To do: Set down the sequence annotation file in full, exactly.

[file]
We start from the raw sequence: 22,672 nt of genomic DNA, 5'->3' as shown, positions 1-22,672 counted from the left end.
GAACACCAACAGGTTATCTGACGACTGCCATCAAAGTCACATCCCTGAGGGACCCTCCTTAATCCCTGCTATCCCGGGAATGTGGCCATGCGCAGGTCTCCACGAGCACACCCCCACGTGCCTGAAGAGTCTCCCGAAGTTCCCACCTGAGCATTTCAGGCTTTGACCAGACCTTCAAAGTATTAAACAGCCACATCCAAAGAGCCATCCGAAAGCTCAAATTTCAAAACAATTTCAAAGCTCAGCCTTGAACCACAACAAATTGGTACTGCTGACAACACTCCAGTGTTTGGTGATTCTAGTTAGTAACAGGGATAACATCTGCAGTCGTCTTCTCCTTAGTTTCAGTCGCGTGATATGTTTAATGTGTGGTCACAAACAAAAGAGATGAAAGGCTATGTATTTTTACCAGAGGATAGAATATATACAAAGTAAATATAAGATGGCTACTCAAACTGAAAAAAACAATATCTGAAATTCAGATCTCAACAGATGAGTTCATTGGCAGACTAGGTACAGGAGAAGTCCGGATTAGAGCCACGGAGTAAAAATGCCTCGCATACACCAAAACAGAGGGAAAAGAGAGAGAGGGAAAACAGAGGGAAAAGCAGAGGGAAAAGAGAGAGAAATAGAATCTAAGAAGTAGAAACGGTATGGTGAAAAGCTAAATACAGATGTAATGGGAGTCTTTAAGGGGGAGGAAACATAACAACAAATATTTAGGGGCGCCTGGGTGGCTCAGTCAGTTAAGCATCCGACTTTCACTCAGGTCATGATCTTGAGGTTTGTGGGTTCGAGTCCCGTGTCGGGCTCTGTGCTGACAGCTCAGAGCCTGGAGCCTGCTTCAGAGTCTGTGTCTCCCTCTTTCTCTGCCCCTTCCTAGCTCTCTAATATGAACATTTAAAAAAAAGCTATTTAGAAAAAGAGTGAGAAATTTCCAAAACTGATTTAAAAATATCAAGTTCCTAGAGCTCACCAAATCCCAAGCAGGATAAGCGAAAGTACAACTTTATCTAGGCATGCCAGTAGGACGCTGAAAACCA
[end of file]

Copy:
We start from the raw sequence: 22,672 nt of genomic DNA, 5'->3' as shown, positions 1-22,672 counted from the left end.
GAACACCAACAGGTTATCTGACGACTGCCATCAAAGTCACATCCCTGAGGGACCCTCCTTAATCCCTGCTATCCCGGGAATGTGGCCATGCGCAGGTCTCCACGAGCACACCCCCACGTGCCTGAAGAGTCTCCCGAAGTTCCCACCTGAGCATTTCAGGCTTTGACCAGACCTTCAAAGTATTAAACAGCCACATCCAAAGAGCCATCCGAAAGCTCAAATTTCAAAACAATTTCAAAGCTCAGCCTTGAACCACAACAAATTGGTACTGCTGACAACACTCCAGTGTTTGGTGATTCTAGTTAGTAACAGGGATAACATCTGCAGTCGTCTTCTCCTTAGTTTCAGTCGCGTGATATGTTTAATGTGTGGTCACAAACAAAAGAGATGAAAGGCTATGTATTTTTACCAGAGGATAGAATATATACAAAGTAAATATAAGATGGCTACTCAAACTGAAAAAAACAATATCTGAAATTCAGATCTCAACAGATGAGTTCATTGGCAGACTAGGTACAGGAGAAGTCCGGATTAGAGCCACGGAGTAAAAATGCCTCGCATACACCAAAACAGAGGGAAAAGAGAGAGAGGGAAAACAGAGGGAAAAGCAGAGGGAAAAGAGAGAGAAATAGAATCTAAGAAGTAGAAACGGTATGGTGAAAAGCTAAATACAGATGTAATGGGAGTCTTTAAGGGGGAGGAAACATAACAACAAATATTTAGGGGCGCCTGGGTGGCTCAGTCAGTTAAGCATCCGACTTTCACTCAGGTCATGATCTTGAGGTTTGTGGGTTCGAGTCCCGTGTCGGGCTCTGTGCTGACAGCTCAGAGCCTGGAGCCTGCTTCAGAGTCTGTGTCTCCCTCTTTCTCTGCCCCTTCCTAGCTCTCTAATATGAACATTTAAAAAAAAGCTATTTAGAAAAAGAGTGAGAAATTTCCAAAACTGATTTAAAAATATCAAGTTCCTAGAGCTCACCAAATCCCAAGCAGGATAAGCGAAAGTACAACTTTATCTAGGCATGCCAGTAGGACGCTGAAAACCA